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About Korenith

  • Rank
    Settling In
  • Birthday 03/30/1988

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  • Reading now?
    Possession- A. S. Byatt
  • Gender
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  • Location:
    Kent, England
  1. Book related songs

    Blind Guardian base pretty much all their music on some work of literature or other: Lord of the Rings, Peter Pan, Wheel of Time just to name a few. And as a few have mentioned Symphony X also like their epics. They did an album retelling Paradise Lost which is one of my favourite albums ever.
  2. Jaws is the first film I think of which I enjoyed more than the book. There is something about the subject matter which demands visuals and suspenseful music even though I read the book first as a kid (because I wasn't allowed to watch the movie). Also I enjoyed 2001: A Space Odyssey more as a film because it was so boundary pushing whereas the book is just a solid Sci-fi with a lot of the mystery taken away because Clarke decides to explain too much.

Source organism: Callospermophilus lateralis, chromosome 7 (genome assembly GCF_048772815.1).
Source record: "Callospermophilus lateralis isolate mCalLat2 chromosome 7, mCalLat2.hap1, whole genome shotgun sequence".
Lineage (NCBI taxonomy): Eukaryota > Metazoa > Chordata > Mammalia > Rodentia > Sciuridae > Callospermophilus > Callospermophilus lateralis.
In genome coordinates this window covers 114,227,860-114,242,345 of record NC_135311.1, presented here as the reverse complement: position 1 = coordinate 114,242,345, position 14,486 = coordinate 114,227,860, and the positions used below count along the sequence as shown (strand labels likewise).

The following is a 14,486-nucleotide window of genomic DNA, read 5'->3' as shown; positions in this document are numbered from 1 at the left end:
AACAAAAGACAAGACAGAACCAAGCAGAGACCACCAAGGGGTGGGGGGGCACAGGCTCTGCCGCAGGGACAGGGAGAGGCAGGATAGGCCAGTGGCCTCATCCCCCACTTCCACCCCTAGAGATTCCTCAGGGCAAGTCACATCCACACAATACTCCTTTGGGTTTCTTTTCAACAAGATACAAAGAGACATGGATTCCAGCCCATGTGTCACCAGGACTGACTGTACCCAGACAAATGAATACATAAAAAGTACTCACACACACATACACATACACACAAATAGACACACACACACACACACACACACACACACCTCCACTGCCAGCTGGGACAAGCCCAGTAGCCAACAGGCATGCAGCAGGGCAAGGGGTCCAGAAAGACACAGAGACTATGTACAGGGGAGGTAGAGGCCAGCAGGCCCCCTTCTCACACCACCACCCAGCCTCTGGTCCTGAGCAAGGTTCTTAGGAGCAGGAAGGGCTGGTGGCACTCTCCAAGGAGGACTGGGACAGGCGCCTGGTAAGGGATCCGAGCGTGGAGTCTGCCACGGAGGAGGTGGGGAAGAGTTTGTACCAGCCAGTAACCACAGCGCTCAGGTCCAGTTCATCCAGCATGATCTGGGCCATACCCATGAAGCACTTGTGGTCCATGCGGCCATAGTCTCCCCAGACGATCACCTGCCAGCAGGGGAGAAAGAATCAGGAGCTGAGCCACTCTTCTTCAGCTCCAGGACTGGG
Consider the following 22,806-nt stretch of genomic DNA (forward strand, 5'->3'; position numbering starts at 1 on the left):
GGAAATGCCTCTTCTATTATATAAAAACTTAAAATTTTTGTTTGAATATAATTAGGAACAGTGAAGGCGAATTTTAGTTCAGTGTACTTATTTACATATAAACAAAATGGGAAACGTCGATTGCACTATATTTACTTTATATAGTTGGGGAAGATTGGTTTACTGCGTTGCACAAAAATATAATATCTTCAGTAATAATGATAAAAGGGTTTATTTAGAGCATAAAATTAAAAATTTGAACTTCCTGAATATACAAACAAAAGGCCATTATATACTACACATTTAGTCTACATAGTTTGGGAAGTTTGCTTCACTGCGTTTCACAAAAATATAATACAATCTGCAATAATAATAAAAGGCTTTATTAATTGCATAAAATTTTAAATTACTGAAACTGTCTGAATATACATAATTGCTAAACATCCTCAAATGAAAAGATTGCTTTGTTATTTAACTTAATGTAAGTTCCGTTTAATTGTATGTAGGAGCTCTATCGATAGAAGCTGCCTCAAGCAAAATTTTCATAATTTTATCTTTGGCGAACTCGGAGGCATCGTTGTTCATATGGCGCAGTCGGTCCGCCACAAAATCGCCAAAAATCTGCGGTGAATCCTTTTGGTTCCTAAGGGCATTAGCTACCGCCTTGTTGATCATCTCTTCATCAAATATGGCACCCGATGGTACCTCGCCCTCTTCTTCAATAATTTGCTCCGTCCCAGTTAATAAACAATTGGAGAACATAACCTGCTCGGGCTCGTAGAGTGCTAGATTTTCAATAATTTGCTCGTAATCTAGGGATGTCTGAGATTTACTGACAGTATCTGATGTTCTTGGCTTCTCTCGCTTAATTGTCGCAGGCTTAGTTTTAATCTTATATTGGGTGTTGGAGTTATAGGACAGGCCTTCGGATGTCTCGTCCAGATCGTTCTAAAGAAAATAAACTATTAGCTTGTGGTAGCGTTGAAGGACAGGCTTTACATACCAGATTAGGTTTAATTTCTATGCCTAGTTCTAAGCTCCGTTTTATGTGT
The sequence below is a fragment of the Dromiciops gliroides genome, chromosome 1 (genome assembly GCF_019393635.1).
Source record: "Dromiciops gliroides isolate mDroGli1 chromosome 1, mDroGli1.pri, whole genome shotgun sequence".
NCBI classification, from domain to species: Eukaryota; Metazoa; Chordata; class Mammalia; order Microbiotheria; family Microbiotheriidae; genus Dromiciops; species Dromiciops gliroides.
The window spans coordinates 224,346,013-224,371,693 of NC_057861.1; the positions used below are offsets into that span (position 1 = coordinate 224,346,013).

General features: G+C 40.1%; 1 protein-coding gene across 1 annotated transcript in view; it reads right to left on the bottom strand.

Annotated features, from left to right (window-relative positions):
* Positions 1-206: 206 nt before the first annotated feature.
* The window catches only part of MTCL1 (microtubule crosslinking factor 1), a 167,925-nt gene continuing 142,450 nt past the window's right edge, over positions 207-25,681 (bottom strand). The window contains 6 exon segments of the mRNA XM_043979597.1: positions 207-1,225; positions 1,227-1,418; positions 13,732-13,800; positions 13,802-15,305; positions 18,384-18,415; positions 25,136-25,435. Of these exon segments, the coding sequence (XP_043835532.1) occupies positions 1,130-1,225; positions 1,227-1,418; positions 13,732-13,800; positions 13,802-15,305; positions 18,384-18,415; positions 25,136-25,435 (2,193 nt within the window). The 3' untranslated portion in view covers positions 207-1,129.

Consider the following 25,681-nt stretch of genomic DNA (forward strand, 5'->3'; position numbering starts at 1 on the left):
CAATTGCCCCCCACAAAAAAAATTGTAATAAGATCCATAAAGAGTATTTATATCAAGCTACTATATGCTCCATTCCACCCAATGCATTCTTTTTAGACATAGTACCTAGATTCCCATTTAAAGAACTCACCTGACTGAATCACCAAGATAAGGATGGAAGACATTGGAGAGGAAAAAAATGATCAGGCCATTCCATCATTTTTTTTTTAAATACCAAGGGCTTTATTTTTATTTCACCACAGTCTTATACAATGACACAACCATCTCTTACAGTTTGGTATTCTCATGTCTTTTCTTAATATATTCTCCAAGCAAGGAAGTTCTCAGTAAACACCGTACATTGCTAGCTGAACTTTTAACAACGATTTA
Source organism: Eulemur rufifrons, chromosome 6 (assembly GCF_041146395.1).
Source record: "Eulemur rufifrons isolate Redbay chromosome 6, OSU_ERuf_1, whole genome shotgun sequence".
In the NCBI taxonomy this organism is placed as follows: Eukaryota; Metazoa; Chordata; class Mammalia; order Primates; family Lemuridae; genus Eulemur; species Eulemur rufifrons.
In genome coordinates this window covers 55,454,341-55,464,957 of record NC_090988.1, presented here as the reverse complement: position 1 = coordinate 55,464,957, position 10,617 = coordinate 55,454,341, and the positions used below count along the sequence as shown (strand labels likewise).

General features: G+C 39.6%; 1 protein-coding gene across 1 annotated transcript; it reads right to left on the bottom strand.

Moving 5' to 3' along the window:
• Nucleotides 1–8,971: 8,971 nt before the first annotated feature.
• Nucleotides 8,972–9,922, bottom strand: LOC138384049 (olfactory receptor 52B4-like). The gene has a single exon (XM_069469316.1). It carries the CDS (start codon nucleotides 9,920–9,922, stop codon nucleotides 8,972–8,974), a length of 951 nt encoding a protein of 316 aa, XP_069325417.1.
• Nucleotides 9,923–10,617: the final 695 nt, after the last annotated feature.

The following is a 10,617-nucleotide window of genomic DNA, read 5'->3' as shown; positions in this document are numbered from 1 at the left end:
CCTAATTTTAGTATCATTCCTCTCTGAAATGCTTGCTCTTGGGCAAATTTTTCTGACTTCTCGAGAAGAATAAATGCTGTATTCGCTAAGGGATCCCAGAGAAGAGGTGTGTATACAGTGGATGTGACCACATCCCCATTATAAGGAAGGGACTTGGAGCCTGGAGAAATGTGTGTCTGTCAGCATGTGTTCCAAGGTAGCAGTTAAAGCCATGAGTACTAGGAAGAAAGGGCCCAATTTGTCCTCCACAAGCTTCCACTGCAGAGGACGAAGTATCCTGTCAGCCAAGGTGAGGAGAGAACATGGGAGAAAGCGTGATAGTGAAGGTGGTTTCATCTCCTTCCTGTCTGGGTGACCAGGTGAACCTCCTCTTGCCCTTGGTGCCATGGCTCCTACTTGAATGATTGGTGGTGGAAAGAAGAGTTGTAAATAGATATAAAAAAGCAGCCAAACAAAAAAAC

3. Getting into Iain M Banks

    I loved the world in The Algebraist but the villain felt a little too cartoony for my tastes. I'd probably put it around the middle of the pack if I were doing a list of his best to worst novels.
  4. Getting into Iain M Banks

    Well the article is done so if anybody is interested in taking a look the link is here: http://lit-fix.blogspot.co.uk/2013/02/getting-into-iain-m-banks.html
  5. Ulysses by James Joyce

    I have to side with the "Ulysses is a great work" camp. I don't agree at all that all art should be accessible because then what happens to people who really want a challenge and instead have to read stuff written for "everybody". Don't get me wrong, I don't think "difficult" necessarily means "good" but just as there should be books aimed at children so to should there be books written specifically with the academic community in mind and that's what Joyce did. He wrote for the people who studied literature and its conventions on a minute level so when you consider his goals yes Ulysses is absolutely a triumph because it totally succeeds. As far as what good writing "should" be goes, I think the whole concept is just wrong minded. There is no rule in writing that cannot be broken but only people who have done so with a good reason for doing it get remembered.